Honor Roll

Russell Roberts

More than 300 uniformed law enforcement officers from California, Arizona and Nevada joined family members and community friends in mourning the death of Deputy Russell Dean Roberts. He was the first deputy from the Colorado Station of the San Bernardino County Sheriff’s Department to die in the line of duty.

Roberts, 29, was killed while conducting a follow-up investigation of a traffic accident on River Road in Needles. He had decided for safety reasons to return during daylight hours on Saturday, September 16, 1995, to measure skid marks and complete other accident investigation tasks. The accident had occurred on a dangerous curve the previous night, and he didn’t want to be hidden from motorists by the darkness.

Reports from the Needles station indicated that Roberts parked his vehicle with its warning lights flashing on a knoll where it could be seen from both directions. He was about 100 yards from the car on the opposite side of the road when a motorist entering the curve began to skid. The driver apparently overcorrected, lost control and hit the deputy No arrest was made.

Emergency personnel responded immediately, but their efforts proved futile. He died upon arrival at Desert Communities Hospital.

A former military policeman, Roberts joined the Needles Police Department in 1989 and became a deputy six months later when the city began contracting for law enforcement services with the San Bernardino County Sheriff’s Department.

Captain Rodney Hoops told mourners, “Russell never had a mean word to say about anyone: those he worked with, those he worked for, and those he arrested. He never complained about his assignments, just did them to the best of his ability. He never was afraid to ask questions, take constructive criticism or learn from his mistakes.”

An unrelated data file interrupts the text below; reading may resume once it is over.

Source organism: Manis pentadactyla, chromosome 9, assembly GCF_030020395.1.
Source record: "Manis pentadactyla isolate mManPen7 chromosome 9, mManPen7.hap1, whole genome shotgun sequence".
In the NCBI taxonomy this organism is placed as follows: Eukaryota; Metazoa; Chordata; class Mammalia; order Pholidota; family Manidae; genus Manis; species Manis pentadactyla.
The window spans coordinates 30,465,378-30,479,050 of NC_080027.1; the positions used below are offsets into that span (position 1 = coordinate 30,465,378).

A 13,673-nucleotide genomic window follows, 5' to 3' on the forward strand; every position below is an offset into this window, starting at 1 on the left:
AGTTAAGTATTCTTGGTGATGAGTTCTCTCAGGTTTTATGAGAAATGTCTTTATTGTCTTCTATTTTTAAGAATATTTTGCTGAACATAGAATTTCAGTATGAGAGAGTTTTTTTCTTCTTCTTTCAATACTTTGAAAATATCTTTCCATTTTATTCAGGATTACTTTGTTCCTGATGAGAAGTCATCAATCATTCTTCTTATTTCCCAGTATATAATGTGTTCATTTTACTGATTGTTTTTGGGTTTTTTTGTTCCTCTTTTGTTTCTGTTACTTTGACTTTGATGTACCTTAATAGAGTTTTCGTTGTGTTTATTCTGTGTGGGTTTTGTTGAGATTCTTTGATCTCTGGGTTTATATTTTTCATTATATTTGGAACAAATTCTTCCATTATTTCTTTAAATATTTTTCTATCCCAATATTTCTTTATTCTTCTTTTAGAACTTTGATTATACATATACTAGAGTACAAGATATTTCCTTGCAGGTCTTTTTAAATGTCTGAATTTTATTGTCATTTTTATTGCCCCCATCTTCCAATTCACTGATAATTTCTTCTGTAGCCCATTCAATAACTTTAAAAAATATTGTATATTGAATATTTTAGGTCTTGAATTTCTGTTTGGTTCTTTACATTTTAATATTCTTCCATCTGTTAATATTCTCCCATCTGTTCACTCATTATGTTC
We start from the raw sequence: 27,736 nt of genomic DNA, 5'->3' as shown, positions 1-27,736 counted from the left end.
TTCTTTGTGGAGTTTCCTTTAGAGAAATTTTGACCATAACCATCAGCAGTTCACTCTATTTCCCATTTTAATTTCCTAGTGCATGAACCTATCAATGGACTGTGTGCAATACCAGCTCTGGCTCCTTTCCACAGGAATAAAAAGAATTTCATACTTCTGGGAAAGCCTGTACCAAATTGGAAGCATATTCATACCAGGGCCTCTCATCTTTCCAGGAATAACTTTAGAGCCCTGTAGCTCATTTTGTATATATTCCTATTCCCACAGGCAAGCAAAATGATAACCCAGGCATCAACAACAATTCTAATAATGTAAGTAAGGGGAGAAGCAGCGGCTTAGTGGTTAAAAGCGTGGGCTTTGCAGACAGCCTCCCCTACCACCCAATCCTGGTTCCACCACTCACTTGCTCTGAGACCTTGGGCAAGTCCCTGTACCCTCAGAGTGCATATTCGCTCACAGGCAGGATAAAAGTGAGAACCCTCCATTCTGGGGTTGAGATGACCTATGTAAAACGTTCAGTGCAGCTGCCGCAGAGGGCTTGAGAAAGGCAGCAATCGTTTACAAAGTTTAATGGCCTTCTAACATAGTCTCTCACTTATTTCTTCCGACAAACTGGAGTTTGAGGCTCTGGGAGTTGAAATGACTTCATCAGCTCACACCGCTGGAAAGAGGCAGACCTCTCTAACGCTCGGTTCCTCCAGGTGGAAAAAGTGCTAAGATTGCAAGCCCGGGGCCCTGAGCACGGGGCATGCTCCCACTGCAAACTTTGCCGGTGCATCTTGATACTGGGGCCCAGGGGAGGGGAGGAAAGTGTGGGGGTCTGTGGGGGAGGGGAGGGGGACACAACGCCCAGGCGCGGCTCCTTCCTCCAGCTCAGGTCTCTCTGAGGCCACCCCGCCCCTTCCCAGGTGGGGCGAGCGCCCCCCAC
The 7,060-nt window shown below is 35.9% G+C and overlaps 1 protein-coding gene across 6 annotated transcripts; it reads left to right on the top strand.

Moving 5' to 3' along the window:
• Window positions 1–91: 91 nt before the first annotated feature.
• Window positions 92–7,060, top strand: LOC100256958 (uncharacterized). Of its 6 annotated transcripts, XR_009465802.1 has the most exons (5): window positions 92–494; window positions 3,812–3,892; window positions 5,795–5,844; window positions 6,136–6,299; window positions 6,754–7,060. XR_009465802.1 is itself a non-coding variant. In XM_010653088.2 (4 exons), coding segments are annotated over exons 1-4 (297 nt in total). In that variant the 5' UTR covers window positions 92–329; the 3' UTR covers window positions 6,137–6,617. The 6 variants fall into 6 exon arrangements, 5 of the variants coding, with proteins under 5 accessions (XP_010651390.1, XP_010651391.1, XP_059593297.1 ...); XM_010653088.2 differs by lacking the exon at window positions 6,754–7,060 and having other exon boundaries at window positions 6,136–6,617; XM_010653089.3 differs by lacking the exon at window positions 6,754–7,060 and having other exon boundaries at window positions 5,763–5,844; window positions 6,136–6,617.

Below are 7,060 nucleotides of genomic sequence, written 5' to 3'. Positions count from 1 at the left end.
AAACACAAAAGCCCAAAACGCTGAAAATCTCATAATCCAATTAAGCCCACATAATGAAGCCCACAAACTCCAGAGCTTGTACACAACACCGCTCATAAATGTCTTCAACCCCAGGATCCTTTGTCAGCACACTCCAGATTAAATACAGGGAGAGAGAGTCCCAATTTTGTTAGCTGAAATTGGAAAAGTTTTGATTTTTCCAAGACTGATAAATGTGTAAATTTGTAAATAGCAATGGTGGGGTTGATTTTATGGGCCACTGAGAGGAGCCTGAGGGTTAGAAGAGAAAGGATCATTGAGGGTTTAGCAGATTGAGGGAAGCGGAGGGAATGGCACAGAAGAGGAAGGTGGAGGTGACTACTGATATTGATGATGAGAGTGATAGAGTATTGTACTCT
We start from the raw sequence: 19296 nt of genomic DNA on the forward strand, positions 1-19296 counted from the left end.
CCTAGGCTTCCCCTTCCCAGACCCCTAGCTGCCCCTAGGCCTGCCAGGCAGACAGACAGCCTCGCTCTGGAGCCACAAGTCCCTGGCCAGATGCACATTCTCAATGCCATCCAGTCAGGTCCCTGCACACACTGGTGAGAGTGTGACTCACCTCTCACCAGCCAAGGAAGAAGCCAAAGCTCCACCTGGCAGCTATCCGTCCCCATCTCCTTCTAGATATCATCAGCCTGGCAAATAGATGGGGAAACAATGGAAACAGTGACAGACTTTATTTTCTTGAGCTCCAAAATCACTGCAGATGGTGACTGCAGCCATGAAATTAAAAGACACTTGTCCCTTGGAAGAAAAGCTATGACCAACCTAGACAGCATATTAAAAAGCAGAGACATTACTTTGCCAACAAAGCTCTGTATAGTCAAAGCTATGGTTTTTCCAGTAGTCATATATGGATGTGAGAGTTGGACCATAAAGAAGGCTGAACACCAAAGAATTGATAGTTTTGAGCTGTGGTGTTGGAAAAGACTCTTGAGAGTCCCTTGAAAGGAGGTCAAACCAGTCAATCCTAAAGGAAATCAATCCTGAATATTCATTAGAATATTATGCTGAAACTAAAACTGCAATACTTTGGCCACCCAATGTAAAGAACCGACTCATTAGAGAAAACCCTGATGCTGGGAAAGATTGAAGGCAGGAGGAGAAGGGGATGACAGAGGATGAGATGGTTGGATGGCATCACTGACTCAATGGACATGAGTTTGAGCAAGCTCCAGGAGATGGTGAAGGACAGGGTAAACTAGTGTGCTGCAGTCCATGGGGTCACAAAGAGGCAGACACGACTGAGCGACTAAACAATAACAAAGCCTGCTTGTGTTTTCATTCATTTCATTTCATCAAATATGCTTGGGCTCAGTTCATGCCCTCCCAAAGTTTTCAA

Hoops said that Roberts always volunteered for a variety of tasks, from playing McGruff, the Crime Dog, to helping the Crime Prevention Officer with Neighborhood Watch programs. “Roberts wasn’t afraid to go the extra mile to help someone with a question or a task.”

Roberts also served as the boating officer in charge of the medical aid pontoon boat that operated on the three major holiday weekends on Lake Havasu. In addition, he was a regular boating officer who provided patrol on the Colorado River and Lake Havasu throughout the year.

Dispatcher Bob Duncan recalled the time one of Needles’ more colorful figures was on the streets, a disturbed and physically violent individual. Deputies were warned to call for backup if they encountered this individual, which is what Roberts did on this occasion. By the time the backup arrived, Roberts was covered in dust and the individual in question was under arrest and safely ensconced in the back of the patrol car. When asked what happened, Roberts replied, “I guess I got a little too close.”

Duncan told those in attendance, “We just didn’t lose a deputy. We just didn’t lose a husband and a father We all lost a friend.”

Roberts is survived by his wife Carol and sons Benjamin, 9, and Trevor; 6. He and his wife were also caring for his 15-year-old niece. His father-in-law is retired CHP Commander Billy Bradshaw.

A trust fund has been established for the family. Contributions may be made to the Carol Roberts Trust Fund, Bank of America, 1001 West Broadway, Needles, CA 92363.